trending Market Intelligence /marketintelligence/en/news-insights/trending/3zelguqf4ilqiyrc_dp4ba2 content esgSubNav
Log in to other products

 /


Looking for more?

Contact Us
In This List

Unlike many of its peers, Pioneer avoiding Permian pipeline crunch

Blog

US utility commissioners: Who they are and how they impact regulation

Video

Climate Credit Analytics: Linking climate scenarios to financial impacts

Blog

Essential Energy Insights, April 2021

Blog

The Heightened Regulatory Environment: Is the Banking Sector Facing More Fines?


Unlike many of its peers, Pioneer avoiding Permian pipeline crunch

Pioneer Natural Resources Co. has been able to avoid the worst of the pipeline capacity crunch in the Permian Basin, executives for the Texas-based oil and gas driller said Aug. 8.

During its second-quarter earnings call, President and CEO Timothy Dove said Pioneer delivered 165,000 barrels of oil per day to the Gulf Coast. The company has also skirted the worst of the negative oil price differentials between Midland, Texas, and Cushing, Okla., in part because about 103,000 bbl/d of the oil it is shipping to the Gulf Coast is being sold for exports at higher Brent crude-linked prices.

"Beginning in September 2018, Pioneer will have no exposure to Midland oil pricing through 2020," the company said in its earnings presentation that highlighted an enviable firm transportation book. Several Permian drillers are shifting spending and rigs away from the booming oil play because they have been unable to move production out of the region.

Pioneer has also been able to avoid much of the gas pipeline crunch, sending about 70% of the gas produced in the Permian to the West Coast. That route not only avoided the glut of gas looking to be shipped to the Gulf coast, but Dove said it added about 25 cents/Mcf to prices.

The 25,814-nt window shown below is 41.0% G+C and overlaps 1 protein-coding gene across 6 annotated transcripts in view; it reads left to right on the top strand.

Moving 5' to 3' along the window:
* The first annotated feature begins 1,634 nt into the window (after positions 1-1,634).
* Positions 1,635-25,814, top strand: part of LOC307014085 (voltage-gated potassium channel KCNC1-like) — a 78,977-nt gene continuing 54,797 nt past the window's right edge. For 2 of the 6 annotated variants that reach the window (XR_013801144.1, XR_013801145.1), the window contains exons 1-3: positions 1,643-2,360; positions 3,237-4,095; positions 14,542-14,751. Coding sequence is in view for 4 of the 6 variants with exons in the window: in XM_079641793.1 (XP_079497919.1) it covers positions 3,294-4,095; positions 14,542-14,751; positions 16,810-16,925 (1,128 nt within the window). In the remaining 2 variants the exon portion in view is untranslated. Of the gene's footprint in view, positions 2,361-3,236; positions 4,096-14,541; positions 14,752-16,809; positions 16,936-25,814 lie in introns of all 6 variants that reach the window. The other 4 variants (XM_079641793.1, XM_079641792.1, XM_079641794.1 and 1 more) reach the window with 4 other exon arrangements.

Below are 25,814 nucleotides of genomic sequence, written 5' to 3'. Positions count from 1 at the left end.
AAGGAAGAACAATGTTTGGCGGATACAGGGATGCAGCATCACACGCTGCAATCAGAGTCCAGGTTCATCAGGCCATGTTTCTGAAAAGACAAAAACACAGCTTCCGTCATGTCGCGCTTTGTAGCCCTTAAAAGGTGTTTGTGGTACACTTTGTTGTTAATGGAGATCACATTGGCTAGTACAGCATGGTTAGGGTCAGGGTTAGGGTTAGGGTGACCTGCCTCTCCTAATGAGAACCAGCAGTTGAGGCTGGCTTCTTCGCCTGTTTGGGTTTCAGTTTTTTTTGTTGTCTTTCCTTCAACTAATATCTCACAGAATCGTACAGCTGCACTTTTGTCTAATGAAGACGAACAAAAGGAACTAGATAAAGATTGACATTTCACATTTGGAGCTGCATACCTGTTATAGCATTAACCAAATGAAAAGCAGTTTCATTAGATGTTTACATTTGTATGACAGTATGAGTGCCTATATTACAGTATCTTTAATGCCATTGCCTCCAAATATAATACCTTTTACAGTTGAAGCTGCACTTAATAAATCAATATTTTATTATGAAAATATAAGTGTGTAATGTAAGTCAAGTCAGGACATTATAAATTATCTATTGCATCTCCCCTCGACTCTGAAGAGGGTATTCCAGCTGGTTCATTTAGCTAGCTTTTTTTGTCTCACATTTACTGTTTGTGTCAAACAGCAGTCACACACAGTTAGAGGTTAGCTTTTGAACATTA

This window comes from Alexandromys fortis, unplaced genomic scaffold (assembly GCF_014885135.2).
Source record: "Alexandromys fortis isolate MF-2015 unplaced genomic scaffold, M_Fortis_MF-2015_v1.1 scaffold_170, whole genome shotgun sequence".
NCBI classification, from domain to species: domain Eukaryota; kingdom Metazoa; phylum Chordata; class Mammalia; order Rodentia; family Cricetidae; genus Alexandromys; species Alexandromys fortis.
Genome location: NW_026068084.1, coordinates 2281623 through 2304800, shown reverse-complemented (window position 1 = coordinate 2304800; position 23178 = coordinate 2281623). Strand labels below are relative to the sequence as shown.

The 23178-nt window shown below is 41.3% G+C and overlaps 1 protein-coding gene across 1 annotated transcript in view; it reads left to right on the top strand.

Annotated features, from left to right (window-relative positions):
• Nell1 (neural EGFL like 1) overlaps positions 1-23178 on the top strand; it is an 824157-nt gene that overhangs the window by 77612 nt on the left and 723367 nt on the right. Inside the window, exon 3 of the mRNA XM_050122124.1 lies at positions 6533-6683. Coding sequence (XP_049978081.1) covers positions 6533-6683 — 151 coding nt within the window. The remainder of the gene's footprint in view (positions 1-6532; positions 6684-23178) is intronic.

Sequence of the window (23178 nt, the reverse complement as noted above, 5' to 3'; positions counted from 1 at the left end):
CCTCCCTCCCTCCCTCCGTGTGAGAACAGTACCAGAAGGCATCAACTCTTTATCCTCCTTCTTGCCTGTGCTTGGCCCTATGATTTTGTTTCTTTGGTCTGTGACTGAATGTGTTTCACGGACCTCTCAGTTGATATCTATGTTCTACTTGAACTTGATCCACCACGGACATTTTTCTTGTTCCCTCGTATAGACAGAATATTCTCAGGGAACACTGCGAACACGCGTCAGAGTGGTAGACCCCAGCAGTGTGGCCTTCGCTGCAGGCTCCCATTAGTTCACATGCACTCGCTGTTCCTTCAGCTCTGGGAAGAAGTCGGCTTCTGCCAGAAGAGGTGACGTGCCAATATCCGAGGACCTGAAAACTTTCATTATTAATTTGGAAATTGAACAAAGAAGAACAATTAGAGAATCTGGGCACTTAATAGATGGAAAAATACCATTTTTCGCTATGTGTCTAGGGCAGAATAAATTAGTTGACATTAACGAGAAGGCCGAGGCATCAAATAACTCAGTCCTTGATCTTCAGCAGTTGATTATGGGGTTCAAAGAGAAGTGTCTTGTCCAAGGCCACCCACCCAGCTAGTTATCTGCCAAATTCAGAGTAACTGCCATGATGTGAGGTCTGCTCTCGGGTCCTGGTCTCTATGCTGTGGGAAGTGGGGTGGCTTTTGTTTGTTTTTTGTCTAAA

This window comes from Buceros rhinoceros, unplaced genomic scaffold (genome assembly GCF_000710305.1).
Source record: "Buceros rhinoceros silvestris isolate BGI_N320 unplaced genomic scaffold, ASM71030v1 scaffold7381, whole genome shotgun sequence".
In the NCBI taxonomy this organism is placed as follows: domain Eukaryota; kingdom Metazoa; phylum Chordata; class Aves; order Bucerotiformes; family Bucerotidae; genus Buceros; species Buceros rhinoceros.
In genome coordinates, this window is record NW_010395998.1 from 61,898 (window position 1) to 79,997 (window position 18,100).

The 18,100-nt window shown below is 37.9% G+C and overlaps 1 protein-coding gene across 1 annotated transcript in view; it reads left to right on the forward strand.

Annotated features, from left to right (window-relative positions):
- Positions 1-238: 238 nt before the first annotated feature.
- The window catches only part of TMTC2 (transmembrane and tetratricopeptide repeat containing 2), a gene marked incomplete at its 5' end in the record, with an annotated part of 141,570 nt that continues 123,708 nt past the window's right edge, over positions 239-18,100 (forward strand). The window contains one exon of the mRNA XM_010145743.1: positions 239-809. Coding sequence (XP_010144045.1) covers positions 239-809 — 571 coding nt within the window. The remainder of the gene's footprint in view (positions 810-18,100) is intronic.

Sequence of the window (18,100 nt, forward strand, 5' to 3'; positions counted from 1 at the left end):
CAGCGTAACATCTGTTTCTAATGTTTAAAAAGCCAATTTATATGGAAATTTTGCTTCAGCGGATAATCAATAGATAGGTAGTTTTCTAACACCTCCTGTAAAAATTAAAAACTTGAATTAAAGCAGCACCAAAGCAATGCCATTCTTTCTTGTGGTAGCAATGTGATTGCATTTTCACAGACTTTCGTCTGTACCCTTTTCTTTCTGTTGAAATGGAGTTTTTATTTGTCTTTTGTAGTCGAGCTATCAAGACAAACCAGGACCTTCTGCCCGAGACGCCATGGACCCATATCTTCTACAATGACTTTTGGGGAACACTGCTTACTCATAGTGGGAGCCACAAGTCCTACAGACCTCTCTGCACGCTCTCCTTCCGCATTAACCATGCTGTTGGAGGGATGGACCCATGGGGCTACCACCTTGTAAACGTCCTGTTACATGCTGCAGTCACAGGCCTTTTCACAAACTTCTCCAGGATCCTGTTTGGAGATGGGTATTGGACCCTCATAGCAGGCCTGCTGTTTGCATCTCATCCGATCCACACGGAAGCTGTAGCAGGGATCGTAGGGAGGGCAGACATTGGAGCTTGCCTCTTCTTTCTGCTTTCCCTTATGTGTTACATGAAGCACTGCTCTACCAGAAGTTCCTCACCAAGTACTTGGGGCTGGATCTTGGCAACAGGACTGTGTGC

"I think the important message for gas is that we don't anticipate any issues in moving our gas volumes moving forward for a few years," he said.

Pioneer's overall production was in line with the company's guidance at approximately 327,704 barrels of oil equivalent per day in the second quarter, up from 259,087 boe/d in the second quarter of 2017. Pioneer anticipates production growth of 19% to 24% year over year, with Permian-only production between 278,000 boe/d and 288,000 boe/d in the third quarter.

Even as other companies are looking to temporarily divert capital away from the Permian, Pioneer is continuing its effort to become a Permian-only company. After selling off two noncore areas during the second quarter, the key remaining piece on the block is the company's holdings in the Eagle Ford Shale. Dove declined to give specifics on when a sale might be announced but said progress was being made.

"Importantly, [being Permian-only] will improve our reported margins, our per-barrel and per-BOE metrics and corporate returns when that's all completed. So it's a work in progress, but it's going well," Dove said.

Pioneer reported adjusted income of $243 million, or $1.41 per share, for the second quarter. That was less than the S&P Global Market Intelligence consensus normalized earnings estimate of $1.49 per share, but Pioneer shares were still up slightly in mid-afternoon trading.